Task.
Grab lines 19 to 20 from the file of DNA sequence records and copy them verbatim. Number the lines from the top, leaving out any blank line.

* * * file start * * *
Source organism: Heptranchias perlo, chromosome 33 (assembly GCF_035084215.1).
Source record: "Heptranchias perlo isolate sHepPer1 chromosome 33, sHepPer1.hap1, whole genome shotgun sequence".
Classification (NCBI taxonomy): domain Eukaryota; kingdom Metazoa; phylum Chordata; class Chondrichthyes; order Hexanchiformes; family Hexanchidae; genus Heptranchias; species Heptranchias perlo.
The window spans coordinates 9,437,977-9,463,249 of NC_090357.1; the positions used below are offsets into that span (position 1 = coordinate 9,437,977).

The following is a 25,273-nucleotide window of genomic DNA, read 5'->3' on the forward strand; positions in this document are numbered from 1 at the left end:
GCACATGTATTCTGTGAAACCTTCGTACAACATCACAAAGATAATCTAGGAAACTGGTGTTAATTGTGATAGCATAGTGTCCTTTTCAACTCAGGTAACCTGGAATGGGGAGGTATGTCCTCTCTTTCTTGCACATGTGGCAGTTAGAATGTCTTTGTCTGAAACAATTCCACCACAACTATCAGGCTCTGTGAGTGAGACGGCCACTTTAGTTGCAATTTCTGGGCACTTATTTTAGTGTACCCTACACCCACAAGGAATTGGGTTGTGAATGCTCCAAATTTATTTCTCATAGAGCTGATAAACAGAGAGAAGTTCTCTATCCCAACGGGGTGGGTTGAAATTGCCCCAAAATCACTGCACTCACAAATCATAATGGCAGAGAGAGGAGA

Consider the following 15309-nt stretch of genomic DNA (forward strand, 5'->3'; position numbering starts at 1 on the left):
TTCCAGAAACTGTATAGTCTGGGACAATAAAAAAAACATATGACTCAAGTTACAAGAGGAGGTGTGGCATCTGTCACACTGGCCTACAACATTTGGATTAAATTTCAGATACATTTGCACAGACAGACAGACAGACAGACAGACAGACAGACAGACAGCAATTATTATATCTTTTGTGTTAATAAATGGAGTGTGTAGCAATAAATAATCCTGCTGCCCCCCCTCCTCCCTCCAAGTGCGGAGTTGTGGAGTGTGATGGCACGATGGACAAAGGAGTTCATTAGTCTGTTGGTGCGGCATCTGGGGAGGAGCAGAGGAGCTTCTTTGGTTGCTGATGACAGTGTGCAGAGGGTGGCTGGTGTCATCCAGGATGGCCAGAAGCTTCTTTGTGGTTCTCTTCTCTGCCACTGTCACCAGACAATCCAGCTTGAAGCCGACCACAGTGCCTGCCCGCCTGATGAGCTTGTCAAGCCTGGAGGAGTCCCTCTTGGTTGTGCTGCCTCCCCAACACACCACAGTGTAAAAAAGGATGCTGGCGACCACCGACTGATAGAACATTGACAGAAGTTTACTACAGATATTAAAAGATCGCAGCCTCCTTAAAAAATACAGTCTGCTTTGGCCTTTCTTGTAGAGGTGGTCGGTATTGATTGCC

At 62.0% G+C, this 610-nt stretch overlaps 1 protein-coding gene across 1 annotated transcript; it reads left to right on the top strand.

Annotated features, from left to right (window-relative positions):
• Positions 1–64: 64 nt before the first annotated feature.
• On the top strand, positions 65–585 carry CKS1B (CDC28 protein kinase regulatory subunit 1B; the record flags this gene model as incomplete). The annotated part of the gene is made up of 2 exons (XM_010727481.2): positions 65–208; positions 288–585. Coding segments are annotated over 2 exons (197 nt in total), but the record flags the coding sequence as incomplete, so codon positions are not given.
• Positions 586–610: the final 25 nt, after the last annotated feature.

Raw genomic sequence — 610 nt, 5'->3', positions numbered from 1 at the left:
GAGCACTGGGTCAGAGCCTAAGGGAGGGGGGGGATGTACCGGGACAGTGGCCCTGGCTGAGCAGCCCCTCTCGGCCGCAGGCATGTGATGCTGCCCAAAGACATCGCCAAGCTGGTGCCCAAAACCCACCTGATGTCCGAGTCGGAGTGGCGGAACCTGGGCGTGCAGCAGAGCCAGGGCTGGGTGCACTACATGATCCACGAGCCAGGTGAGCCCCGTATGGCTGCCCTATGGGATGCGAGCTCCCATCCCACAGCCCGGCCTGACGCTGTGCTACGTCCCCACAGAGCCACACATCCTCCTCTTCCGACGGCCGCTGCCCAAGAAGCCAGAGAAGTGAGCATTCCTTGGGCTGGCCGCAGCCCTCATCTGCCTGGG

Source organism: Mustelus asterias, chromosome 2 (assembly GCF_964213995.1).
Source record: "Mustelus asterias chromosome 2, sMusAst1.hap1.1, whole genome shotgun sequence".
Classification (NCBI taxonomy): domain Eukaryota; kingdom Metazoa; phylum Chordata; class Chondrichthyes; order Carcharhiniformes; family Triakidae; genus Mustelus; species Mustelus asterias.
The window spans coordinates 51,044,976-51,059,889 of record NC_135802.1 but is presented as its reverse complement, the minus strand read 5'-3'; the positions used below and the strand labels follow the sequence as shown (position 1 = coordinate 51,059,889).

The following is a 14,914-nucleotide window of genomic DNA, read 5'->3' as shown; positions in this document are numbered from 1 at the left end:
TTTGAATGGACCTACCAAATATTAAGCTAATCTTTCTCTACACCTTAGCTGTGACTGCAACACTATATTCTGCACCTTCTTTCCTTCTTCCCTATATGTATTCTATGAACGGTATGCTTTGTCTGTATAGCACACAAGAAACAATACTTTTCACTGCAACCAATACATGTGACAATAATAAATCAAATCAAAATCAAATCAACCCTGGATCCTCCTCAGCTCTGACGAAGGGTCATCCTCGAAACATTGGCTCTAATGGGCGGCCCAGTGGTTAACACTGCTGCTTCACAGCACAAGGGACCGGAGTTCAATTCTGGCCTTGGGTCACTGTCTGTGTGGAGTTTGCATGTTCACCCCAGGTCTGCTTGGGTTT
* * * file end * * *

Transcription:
The window spans coordinates 51,044,976-51,059,889 of record NC_135802.1 but is presented as its reverse complement, the minus strand read 5'-3'; the positions used below and the strand labels follow the sequence as shown (position 1 = coordinate 51,059,889).

The following is a 14,914-nucleotide window of genomic DNA, read 5'->3' as shown; positions in this document are numbered from 1 at the left end: